Tempe, Ariz. (Oct. 23, 2014) - New research findings from a team of prevention scientists at Arizona State University demonstrates that a family-focused intervention program for middle-school Mexican American children leads to fewer drop-out rates and lower rates of alcohol and illegal drug use.
"This is the first randomized prevention trial that we're aware of to show effects on school dropout for this population," said Nancy Gonzales, Foundation Professor in the REACH Institute and Psychology Department, College of Liberal Arts and Sciences at Arizona State University.
High-school aged youth that participated in the Bridges to High School program when they were in seventh grade were more likely to value school and believe it was important for their future. They reported lower rates of substance use, internalizing symptoms such as depression, and school drop-out rates compared to adolescents in a control group, according to the study, "School Engagement Mediates Long-Term Prevention Effects for Mexican American Adolescents," published in Prevention Science.
This research is especially significant since Mexican American youth face significant barriers that lead them to have one of the highest high-school drop-out rates in the nation. The program engages families in seventh grade to stay on an academic track and plan for their future so they are prepared for high school and young adulthood. The new findings show that adolescents who are at high risk for problems such as early drinking were most likely to benefit from the program and show positive effects.
Effects of the intervention program that included 516 students and their parents in four Maricopa County (Ariz.) middle-schools were found during the high-school years for participants who completed the program.
"The program has something to offer for all students, but our research shows those who need the program the most benefit the most," Gonzales said.
Key elements consist of students working with peers and facilitators to explore the value of education, identify and affirm personal goals and values, and learn strategies to cope with adolescent problems and difficult life challenges.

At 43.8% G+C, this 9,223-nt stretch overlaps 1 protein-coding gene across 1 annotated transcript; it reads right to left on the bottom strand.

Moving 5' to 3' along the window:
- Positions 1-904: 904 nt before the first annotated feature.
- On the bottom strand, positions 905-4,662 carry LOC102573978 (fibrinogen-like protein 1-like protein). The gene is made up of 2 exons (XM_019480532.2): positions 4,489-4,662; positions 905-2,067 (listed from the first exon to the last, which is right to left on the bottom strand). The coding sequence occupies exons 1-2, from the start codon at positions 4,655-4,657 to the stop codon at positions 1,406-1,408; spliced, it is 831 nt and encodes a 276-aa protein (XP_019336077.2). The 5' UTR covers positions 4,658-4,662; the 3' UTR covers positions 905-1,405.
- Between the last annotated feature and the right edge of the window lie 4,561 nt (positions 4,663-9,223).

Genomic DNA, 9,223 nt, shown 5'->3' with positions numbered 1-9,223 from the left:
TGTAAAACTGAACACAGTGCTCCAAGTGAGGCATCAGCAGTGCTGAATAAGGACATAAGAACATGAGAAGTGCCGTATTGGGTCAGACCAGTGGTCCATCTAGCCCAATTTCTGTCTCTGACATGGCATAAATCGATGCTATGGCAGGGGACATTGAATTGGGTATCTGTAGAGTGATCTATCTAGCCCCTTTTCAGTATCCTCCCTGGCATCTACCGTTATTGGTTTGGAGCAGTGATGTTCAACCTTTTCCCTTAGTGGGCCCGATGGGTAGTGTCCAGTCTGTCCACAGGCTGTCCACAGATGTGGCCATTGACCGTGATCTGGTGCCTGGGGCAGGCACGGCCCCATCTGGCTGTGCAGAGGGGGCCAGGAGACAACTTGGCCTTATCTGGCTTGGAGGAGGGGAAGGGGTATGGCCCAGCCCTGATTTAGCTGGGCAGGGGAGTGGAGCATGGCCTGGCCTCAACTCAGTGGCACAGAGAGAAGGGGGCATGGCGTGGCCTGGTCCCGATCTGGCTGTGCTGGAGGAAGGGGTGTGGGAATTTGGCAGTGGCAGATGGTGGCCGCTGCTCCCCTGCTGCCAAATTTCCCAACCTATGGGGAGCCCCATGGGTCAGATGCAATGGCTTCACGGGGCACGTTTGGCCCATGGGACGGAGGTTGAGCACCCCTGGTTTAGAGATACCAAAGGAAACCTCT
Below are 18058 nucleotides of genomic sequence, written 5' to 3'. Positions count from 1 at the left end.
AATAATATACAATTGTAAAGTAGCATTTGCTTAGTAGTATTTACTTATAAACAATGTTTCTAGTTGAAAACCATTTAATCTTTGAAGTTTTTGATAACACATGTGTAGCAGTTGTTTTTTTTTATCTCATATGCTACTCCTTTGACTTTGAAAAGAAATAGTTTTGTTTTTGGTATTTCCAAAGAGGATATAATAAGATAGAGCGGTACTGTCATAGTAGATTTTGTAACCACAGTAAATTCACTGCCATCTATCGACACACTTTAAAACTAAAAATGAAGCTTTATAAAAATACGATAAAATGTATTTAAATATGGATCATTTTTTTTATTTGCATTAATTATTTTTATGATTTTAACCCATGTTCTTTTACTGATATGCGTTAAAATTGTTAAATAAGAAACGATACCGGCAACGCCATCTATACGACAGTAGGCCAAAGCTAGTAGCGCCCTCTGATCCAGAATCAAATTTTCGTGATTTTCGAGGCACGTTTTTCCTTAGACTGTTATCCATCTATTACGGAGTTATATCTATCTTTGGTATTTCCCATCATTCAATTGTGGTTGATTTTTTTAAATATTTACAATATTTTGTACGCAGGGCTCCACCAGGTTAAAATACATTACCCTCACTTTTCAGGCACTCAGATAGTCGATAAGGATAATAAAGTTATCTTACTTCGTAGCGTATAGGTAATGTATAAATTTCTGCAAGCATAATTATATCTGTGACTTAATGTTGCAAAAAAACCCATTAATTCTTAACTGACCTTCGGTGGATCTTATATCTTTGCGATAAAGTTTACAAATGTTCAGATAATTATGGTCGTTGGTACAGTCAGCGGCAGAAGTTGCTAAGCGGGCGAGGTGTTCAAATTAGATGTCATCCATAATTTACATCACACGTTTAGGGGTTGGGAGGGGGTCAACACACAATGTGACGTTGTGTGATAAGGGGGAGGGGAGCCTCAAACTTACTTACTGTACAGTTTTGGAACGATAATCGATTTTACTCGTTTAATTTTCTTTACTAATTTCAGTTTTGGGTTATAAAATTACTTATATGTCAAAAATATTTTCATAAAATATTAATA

Parents also work with facilitators to keep communication with their children positive by providing support, monitoring and limit-setting that adolescents need.
Ema Jauregui realized many benefits in her students when the program was implemented in her classroom when she was a middle-school teacher at Estrella Middle School in Phoenix.
"The program brought in parents and students to work side by side. It really reinforces education for the students and the program is very easy to implement," she said. "It moves the focus from just discipline to educational needs and problem solving. When kids see that their parent cares about education, they see more value in it."
Jauregui saw parents and children develop positive communication skills, even witnessing the first time a child and parent had hugged during the youth's teenage years.
Among the program's aims are to strengthen core competencies that allow youth to thrive, even when they are faced with adversity.
"Research findings support an assumption of the Bridges program that middle school is an opportune time to strengthen competencies and to motivate parents to provide the guidance and support that youth need to stay on a good path through adolescence," said Gonzales, the principal investigator for the study. Contributors include Associate Professor Larry Dumka, of the ASU T. Denny Sanford School of Social and Family Dynamics; Professor Roger Millsap, ASU Assistant Research Professor Anne Mauricio, and graduate student Jessie Wong of the ASU Psychology Department and REACH Institute (formerly the Prevention Research Center) in the College of Liberal Arts and Sciences; and Postdoctoral Fellow Russell Toomey, assistant professor at Kent State University.
The Bridges to High School research team has recently been awarded a new grant from the National Institute of Drug Abuse to focus on long term sustainability of the program in Title 1 schools.
"Now that we understand the core components that account for long-term effects of the program, we can redesign a next generation program that fits the needs of families and schools that have limited resources," Gonzales said. "We want to ensure that more families have this opportunity."
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Professor Nancy Gonzales
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